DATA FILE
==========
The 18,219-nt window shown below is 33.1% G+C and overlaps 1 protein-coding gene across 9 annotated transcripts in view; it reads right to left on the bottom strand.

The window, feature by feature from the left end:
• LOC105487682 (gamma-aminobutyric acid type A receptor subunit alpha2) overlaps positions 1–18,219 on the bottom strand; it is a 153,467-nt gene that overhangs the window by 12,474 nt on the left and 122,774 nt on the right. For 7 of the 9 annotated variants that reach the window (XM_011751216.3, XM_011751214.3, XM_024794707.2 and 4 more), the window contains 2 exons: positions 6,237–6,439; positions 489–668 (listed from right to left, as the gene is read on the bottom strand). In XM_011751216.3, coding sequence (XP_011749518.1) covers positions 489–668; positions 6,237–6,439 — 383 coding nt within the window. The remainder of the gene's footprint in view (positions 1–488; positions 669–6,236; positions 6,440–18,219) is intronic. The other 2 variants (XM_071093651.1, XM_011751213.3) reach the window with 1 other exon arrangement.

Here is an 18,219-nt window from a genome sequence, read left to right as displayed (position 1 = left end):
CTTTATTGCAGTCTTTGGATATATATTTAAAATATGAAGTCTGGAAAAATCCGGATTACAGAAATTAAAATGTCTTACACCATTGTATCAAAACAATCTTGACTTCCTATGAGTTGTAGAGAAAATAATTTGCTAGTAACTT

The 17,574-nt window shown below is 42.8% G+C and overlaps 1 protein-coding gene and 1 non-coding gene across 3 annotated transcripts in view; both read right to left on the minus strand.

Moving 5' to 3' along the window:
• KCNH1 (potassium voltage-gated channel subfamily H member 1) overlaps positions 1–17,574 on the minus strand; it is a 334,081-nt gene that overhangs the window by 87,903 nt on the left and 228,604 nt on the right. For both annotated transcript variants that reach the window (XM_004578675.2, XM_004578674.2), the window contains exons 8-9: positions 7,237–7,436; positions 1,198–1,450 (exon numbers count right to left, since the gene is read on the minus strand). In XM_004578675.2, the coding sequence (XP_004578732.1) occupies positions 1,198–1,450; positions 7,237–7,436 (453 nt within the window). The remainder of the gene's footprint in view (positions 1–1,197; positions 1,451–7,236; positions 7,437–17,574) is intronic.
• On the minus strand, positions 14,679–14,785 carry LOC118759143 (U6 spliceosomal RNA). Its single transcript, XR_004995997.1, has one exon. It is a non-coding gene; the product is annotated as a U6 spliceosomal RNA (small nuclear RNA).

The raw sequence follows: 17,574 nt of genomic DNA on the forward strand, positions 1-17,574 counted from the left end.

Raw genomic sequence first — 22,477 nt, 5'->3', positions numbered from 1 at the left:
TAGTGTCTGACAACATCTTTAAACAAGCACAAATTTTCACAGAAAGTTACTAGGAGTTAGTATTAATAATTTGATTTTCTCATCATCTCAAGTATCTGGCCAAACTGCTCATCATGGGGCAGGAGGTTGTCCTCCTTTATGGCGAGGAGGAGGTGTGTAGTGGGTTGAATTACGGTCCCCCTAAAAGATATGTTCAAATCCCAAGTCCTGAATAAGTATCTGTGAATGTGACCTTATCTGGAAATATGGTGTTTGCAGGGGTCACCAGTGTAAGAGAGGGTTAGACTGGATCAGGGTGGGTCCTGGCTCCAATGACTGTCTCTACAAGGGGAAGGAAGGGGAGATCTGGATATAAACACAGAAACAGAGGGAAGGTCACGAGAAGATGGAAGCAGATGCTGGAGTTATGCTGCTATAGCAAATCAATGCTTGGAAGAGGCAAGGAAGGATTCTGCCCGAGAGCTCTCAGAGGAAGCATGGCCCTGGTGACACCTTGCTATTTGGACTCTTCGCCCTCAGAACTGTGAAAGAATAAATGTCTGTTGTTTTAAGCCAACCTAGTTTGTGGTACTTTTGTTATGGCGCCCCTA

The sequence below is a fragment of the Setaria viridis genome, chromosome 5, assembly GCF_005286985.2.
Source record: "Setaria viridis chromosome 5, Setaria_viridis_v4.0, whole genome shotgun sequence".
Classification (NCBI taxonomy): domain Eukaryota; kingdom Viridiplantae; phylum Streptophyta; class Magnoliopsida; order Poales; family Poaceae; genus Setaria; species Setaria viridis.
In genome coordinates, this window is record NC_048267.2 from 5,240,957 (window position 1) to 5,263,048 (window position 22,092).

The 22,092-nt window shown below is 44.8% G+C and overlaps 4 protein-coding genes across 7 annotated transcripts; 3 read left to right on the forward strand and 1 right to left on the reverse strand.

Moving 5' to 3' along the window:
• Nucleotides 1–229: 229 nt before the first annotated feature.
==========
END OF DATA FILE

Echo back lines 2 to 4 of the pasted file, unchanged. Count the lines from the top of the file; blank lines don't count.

The window, feature by feature from the left end:
• LOC105487682 (gamma-aminobutyric acid type A receptor subunit alpha2) overlaps positions 1–18,219 on the bottom strand; it is a 153,467-nt gene that overhangs the window by 12,474 nt on the left and 122,774 nt on the right. For 7 of the 9 annotated variants that reach the window (XM_011751216.3, XM_011751214.3, XM_024794707.2 and 4 more), the window contains 2 exons: positions 6,237–6,439; positions 489–668 (listed from right to left, as the gene is read on the bottom strand). In XM_011751216.3, coding sequence (XP_011749518.1) covers positions 489–668; positions 6,237–6,439 — 383 coding nt within the window. The remainder of the gene's footprint in view (positions 1–488; positions 669–6,236; positions 6,440–18,219) is intronic. The other 2 variants (XM_071093651.1, XM_011751213.3) reach the window with 1 other exon arrangement.

Here is an 18,219-nt window from a genome sequence, read left to right as displayed (position 1 = left end):